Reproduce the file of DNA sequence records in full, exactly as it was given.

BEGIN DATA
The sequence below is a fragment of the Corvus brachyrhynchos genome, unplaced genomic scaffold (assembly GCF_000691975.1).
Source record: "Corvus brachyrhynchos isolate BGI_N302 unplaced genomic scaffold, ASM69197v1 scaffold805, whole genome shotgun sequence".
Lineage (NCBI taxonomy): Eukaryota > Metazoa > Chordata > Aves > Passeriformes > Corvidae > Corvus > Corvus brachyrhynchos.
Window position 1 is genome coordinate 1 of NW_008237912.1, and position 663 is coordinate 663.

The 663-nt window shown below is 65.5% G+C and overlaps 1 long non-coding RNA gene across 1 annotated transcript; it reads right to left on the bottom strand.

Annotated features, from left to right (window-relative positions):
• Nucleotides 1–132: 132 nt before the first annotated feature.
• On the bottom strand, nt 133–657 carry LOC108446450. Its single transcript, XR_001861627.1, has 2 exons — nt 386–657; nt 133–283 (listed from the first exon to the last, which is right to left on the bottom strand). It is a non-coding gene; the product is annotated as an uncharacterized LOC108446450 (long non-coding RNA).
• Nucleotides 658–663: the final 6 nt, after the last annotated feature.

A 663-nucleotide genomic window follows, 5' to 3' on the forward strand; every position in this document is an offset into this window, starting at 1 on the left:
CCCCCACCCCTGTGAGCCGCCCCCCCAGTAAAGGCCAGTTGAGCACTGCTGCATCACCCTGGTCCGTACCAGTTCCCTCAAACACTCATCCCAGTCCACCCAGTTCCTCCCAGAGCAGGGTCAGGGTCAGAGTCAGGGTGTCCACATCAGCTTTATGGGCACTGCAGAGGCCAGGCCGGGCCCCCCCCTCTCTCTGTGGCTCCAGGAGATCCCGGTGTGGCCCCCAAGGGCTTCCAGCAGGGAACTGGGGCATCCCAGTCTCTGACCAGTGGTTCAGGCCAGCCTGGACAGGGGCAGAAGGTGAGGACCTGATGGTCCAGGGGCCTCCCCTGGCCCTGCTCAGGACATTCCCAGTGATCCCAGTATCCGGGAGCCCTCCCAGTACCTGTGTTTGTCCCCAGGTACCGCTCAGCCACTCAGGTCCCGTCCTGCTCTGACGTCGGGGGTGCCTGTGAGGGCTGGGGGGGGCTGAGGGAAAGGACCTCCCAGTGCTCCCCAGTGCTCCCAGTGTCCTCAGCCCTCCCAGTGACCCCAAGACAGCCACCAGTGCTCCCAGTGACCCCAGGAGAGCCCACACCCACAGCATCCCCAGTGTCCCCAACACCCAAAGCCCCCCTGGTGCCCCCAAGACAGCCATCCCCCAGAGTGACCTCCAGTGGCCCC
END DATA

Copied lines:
The sequence below is a fragment of the Corvus brachyrhynchos genome, unplaced genomic scaffold (assembly GCF_000691975.1).
Source record: "Corvus brachyrhynchos isolate BGI_N302 unplaced genomic scaffold, ASM69197v1 scaffold805, whole genome shotgun sequence".
Lineage (NCBI taxonomy): Eukaryota > Metazoa > Chordata > Aves > Passeriformes > Corvidae > Corvus > Corvus brachyrhynchos.
Window position 1 is genome coordinate 1 of NW_008237912.1, and position 663 is coordinate 663.

The 663-nt window shown below is 65.5% G+C and overlaps 1 long non-coding RNA gene across 1 annotated transcript; it reads right to left on the bottom strand.

Annotated features, from left to right (window-relative positions):
• Nucleotides 1–132: 132 nt before the first annotated feature.
• On the bottom strand, nt 133–657 carry LOC108446450. Its single transcript, XR_001861627.1, has 2 exons — nt 386–657; nt 133–283 (listed from the first exon to the last, which is right to left on the bottom strand). It is a non-coding gene; the product is annotated as an uncharacterized LOC108446450 (long non-coding RNA).
• Nucleotides 658–663: the final 6 nt, after the last annotated feature.

A 663-nucleotide genomic window follows, 5' to 3' on the forward strand; every position in this document is an offset into this window, starting at 1 on the left:
CCCCCACCCCTGTGAGCCGCCCCCCCAGTAAAGGCCAGTTGAGCACTGCTGCATCACCCTGGTCCGTACCAGTTCCCTCAAACACTCATCCCAGTCCACCCAGTTCCTCCCAGAGCAGGGTCAGGGTCAGAGTCAGGGTGTCCACATCAGCTTTATGGGCACTGCAGAGGCCAGGCCGGGCCCCCCCCTCTCTCTGTGGCTCCAGGAGATCCCGGTGTGGCCCCCAAGGGCTTCCAGCAGGGAACTGGGGCATCCCAGTCTCTGACCAGTGGTTCAGGCCAGCCTGGACAGGGGCAGAAGGTGAGGACCTGATGGTCCAGGGGCCTCCCCTGGCCCTGCTCAGGACATTCCCAGTGATCCCAGTATCCGGGAGCCCTCCCAGTACCTGTGTTTGTCCCCAGGTACCGCTCAGCCACTCAGGTCCCGTCCTGCTCTGACGTCGGGGGTGCCTGTGAGGGCTGGGGGGGGCTGAGGGAAAGGACCTCCCAGTGCTCCCCAGTGCTCCCAGTGTCCTCAGCCCTCCCAGTGACCCCAAGACAGCCACCAGTGCTCCCAGTGACCCCAGGAGAGCCCACACCCACAGCATCCCCAGTGTCCCCAACACCCAAAGCCCCCCTGGTGCCCCCAAGACAGCCATCCCCCAGAGTGACCTCCAGTGGCCCC